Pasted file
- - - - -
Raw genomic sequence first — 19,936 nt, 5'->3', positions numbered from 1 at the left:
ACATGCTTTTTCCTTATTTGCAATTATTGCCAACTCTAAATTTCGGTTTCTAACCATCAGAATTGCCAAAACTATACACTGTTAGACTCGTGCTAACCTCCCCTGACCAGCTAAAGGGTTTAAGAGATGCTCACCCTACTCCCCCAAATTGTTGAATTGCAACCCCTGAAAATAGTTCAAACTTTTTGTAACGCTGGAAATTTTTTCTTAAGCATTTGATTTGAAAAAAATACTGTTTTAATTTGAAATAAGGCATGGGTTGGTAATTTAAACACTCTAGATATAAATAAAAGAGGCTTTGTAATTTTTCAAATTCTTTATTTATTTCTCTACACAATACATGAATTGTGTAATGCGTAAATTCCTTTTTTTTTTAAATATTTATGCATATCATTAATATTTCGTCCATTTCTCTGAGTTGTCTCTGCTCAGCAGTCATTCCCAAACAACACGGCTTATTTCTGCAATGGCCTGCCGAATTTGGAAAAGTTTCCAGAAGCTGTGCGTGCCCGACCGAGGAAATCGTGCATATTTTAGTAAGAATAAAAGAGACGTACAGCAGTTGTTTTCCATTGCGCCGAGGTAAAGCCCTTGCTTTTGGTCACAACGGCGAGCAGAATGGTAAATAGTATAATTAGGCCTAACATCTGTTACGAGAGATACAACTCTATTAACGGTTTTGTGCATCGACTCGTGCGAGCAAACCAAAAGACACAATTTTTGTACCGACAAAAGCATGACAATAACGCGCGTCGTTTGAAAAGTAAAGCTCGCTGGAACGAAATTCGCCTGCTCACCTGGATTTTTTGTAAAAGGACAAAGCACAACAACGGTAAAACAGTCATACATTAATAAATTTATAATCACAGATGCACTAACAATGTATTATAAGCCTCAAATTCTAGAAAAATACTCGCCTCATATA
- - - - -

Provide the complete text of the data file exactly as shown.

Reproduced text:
Raw genomic sequence first — 19,936 nt, 5'->3', positions numbered from 1 at the left:
ACATGCTTTTTCCTTATTTGCAATTATTGCCAACTCTAAATTTCGGTTTCTAACCATCAGAATTGCCAAAACTATACACTGTTAGACTCGTGCTAACCTCCCCTGACCAGCTAAAGGGTTTAAGAGATGCTCACCCTACTCCCCCAAATTGTTGAATTGCAACCCCTGAAAATAGTTCAAACTTTTTGTAACGCTGGAAATTTTTTCTTAAGCATTTGATTTGAAAAAAATACTGTTTTAATTTGAAATAAGGCATGGGTTGGTAATTTAAACACTCTAGATATAAATAAAAGAGGCTTTGTAATTTTTCAAATTCTTTATTTATTTCTCTACACAATACATGAATTGTGTAATGCGTAAATTCCTTTTTTTTTTAAATATTTATGCATATCATTAATATTTCGTCCATTTCTCTGAGTTGTCTCTGCTCAGCAGTCATTCCCAAACAACACGGCTTATTTCTGCAATGGCCTGCCGAATTTGGAAAAGTTTCCAGAAGCTGTGCGTGCCCGACCGAGGAAATCGTGCATATTTTAGTAAGAATAAAAGAGACGTACAGCAGTTGTTTTCCATTGCGCCGAGGTAAAGCCCTTGCTTTTGGTCACAACGGCGAGCAGAATGGTAAATAGTATAATTAGGCCTAACATCTGTTACGAGAGATACAACTCTATTAACGGTTTTGTGCATCGACTCGTGCGAGCAAACCAAAAGACACAATTTTTGTACCGACAAAAGCATGACAATAACGCGCGTCGTTTGAAAAGTAAAGCTCGCTGGAACGAAATTCGCCTGCTCACCTGGATTTTTTGTAAAAGGACAAAGCACAACAACGGTAAAACAGTCATACATTAATAAATTTATAATCACAGATGCACTAACAATGTATTATAAGCCTCAAATTCTAGAAAAATACTCGCCTCATATA